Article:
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The cost of health insurance in Massachusetts is expected rise at almost twice the inflation rate once again this year.
The state's major health plans predict premium hikes in the neighborhood of 10 percent.
The increases vary but many employers say they'll still be difficult to absorb. WBUR's Martha Bebinger reports.
BEBINGER: The state's largest insurer, Blue Cross Blue Shield says premiums for most of its customers will rise 8 to 11%, a few points more for small businesses. Senior Vice President for Sales Tim O'Brien says those increases are slightly lower than the projections at this time last year
TIM O'BRIEN: We're seeing a 1-2% reduction in the rate of increase and I think any employer that you talk to would view that as good news but none-the-less we need to focus on all the programs we're doing to improve the affordability of health care.
BEBINGER: O'Brien says employers who are trimming that 1-2% from the price of health insurance are doing that by asking employees to pay higher deductibles or co-payments, and by adopting programs that help workers improve their health. Jim Klocke, Senior Vice President at the Greater Boston Chamber of Commerce, says few employers will take next year's rates as good news.
JIM KLOCKE: Anytime you get a double digit increase in a major business cost, it give you headaches, it causes you problems. It's a problem not just that costs are high, but that they keep growing at a high rate.
JON HURST: It's very discouraging; the promise of health care reform clearly has not been felt by small businesses.
BEBINGER: Jon Hurst, President of the Retailers Association of Massachusetts, says covering the uninsured was supposed to help lower insurance rates for everyone. Health Care economists still predict a modest decline, but not anytime soon. Hurst says small businesses, which typically see the largest premium increases, can't absorb another hike.
HURST: We are on track for our eighth year in a row, perhaps ninth year in a row of double digit increases for small businesses. And that is something that is squeezing, particularly in this economy, small businesses. I can tell you there are untold numbers that are struggling; they are in the red right now. I'm really afraid we're going to see nearly unprecedented levels of small business failures.
BEBINGER: There's little short term relief in sight. At Tufts Health Plan, where premiums are expected to rise 9% next year, Senior VP for Sales, Brian Pagliaro, says doctors continue to prescribe and patients continue to use, more, expensive care.
BRIAN PAGLIARO: In patient hospital services, we're seeing a tick up there. We're seeing prescription drug utilization coming a little bit higher. And we also continue to see high tech imaging as another cost driver.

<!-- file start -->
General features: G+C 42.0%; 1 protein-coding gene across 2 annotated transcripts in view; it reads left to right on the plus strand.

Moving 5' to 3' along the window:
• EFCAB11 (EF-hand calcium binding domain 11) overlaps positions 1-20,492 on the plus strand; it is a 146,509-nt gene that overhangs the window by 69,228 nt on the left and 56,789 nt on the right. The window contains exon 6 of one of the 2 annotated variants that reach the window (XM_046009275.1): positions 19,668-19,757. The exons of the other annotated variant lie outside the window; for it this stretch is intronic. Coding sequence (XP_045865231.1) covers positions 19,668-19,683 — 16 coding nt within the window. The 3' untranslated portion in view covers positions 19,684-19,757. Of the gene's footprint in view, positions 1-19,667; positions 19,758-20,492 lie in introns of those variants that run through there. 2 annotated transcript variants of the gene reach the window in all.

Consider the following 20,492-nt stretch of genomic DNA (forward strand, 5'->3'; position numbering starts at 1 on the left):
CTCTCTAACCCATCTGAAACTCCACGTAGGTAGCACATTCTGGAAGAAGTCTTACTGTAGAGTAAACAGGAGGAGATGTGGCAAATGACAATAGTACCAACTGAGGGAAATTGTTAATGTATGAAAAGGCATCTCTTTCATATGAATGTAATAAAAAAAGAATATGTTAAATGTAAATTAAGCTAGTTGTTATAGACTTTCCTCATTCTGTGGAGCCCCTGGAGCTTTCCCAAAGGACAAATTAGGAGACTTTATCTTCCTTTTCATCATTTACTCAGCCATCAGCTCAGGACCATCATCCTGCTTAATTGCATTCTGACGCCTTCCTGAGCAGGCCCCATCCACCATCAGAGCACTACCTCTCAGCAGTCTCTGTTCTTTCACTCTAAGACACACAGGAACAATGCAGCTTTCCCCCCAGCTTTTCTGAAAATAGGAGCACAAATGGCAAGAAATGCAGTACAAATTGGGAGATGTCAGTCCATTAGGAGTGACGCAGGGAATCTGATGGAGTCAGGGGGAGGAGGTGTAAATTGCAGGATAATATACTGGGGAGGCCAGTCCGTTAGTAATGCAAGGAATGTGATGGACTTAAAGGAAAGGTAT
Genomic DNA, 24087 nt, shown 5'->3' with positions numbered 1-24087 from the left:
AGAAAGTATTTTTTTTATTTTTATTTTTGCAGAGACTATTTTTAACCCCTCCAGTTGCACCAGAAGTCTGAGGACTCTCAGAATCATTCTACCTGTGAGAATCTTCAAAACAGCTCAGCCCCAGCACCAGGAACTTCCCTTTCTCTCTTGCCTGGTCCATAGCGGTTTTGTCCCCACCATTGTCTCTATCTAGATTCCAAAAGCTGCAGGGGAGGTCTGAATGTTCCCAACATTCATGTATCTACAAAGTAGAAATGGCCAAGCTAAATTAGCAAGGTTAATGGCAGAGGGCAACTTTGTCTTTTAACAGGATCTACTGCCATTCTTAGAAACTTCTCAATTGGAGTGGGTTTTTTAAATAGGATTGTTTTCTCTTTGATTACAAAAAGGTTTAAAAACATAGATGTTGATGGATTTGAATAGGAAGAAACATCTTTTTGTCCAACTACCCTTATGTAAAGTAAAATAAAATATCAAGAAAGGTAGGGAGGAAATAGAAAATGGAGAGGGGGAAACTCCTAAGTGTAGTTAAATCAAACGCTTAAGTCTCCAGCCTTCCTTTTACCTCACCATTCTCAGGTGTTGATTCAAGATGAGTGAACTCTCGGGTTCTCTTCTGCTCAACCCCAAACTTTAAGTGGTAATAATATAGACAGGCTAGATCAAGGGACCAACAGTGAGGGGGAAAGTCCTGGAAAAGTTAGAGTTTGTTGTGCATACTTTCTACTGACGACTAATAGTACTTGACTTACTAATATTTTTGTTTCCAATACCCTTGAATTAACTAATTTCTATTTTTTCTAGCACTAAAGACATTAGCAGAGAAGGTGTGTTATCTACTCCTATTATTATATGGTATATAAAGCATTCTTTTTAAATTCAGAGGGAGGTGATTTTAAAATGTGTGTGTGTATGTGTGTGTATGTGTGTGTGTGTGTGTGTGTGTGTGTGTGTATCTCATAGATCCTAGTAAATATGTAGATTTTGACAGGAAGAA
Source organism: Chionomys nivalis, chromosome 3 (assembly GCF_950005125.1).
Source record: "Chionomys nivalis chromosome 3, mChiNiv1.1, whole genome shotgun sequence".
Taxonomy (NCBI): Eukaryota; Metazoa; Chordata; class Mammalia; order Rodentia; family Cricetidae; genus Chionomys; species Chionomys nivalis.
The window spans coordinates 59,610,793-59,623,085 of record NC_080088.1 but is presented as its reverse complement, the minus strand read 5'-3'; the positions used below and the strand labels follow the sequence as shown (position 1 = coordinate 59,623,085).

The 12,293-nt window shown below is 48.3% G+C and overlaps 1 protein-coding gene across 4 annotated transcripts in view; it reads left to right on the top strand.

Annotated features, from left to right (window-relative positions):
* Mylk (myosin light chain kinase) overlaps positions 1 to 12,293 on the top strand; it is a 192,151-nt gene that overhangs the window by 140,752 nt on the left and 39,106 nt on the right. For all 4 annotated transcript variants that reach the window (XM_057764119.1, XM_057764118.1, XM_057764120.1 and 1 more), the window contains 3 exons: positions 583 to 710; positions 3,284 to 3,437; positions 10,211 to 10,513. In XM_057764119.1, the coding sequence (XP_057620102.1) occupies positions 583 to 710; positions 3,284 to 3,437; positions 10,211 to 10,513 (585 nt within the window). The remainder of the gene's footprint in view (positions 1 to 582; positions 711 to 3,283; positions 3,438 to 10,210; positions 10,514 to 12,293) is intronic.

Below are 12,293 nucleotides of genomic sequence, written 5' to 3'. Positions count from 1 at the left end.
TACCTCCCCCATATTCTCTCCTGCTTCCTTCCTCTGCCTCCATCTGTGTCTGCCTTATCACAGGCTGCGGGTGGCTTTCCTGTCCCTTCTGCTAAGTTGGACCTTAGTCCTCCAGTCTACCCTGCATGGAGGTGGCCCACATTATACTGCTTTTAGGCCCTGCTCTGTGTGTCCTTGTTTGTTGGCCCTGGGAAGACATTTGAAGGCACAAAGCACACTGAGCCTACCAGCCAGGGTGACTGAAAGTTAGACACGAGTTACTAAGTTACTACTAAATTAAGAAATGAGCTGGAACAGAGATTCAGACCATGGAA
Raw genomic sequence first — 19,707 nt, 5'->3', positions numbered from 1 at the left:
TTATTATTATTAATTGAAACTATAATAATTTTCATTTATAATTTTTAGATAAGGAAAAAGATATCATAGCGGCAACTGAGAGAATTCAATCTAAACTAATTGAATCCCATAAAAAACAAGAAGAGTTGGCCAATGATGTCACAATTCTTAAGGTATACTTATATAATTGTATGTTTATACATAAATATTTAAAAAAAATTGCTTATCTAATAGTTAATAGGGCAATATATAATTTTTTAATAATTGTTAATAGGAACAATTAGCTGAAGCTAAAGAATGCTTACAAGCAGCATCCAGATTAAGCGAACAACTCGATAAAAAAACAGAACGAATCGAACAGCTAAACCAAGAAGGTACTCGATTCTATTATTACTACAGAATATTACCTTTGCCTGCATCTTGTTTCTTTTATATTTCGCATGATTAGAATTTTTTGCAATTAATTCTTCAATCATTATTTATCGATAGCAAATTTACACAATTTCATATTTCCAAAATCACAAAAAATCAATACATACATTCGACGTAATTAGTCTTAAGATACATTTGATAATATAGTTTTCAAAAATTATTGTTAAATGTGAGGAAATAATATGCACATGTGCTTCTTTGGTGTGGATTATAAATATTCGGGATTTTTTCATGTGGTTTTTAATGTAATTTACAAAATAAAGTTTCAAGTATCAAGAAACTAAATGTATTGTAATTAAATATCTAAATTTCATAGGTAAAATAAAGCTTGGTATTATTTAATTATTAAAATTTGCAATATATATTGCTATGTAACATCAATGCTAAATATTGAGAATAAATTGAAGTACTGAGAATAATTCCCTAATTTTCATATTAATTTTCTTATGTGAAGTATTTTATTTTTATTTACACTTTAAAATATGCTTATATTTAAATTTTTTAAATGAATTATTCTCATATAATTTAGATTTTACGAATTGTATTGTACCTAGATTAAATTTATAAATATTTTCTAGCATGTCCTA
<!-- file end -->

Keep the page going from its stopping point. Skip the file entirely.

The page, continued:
BEBINGER: The state will scrutinize these factors as well as insurance company reserves and the plans' administration costs during hearings next year. The hearings are part of a new state law that supporters say will cut health care expenses. But Health and Human Services Secretary JudyAnn Bigby says how the law will affect premiums is unclear.
JUDYANN BIGBY: I have confidence in some of our leading health plans that they understand the importance of affordable health care and that they will do everything they can to limit the growth in premiums, but its hard to anticipate how savings translate dollar for dollar into health care premiums.
BEBINGER: Bigby says the most effective way to reign in health care costs will be to stop paying doctors for how much they do for patients and start reimbursing them based on the quality of care and their patient's health. Some insurers are testing the idea. Several studies show that patients in Massachusetts get more care than Americans, on average. We see a specialist twice as often and use more prescription medicine. Brandeis University Health Policy professor Stuart Altman says reversing that pattern will be difficult.
STUART ALTMAN: As a patient myself, obviously, I don't want to have less services if these services help me. What we need to know is, are these services really adding value, improving the quality of health care for Massachusetts residents.
BEBINGER: There is no objective source that answers Altman's question right now although pending federal legislation would create such a research center. There are other theories about the best way to cut health care spending. Perhaps patients need to become savvy consumers.
VINCENT CAPOZZI: Americans love to shop, the one place we don't shop is health care.
BEBINGER: Vincent Capozzi is the Senior VP for Sales at Harvard Pilgrim Health Care.
CAPOZZI: We chose providers on the basis of relatives, friends, coworkers and not on the basis of quality, cost, efficiency and the best place to get the service. That would have as much, if anything, the greatest impact on driving the trend down.
BEBINGER: Harvard, by the way, expects to raise premiums 6-11% next year. Fallon Health Plan rates will be 8-12% higher. The state is working on a website that will offer cost and quality comparisons for medical procedures, but there have been several delays and the launch date is still uncertain. Even some its supporters wonder how many people will use it.
This program aired on September 10, 2008. The audio for this program is not available.
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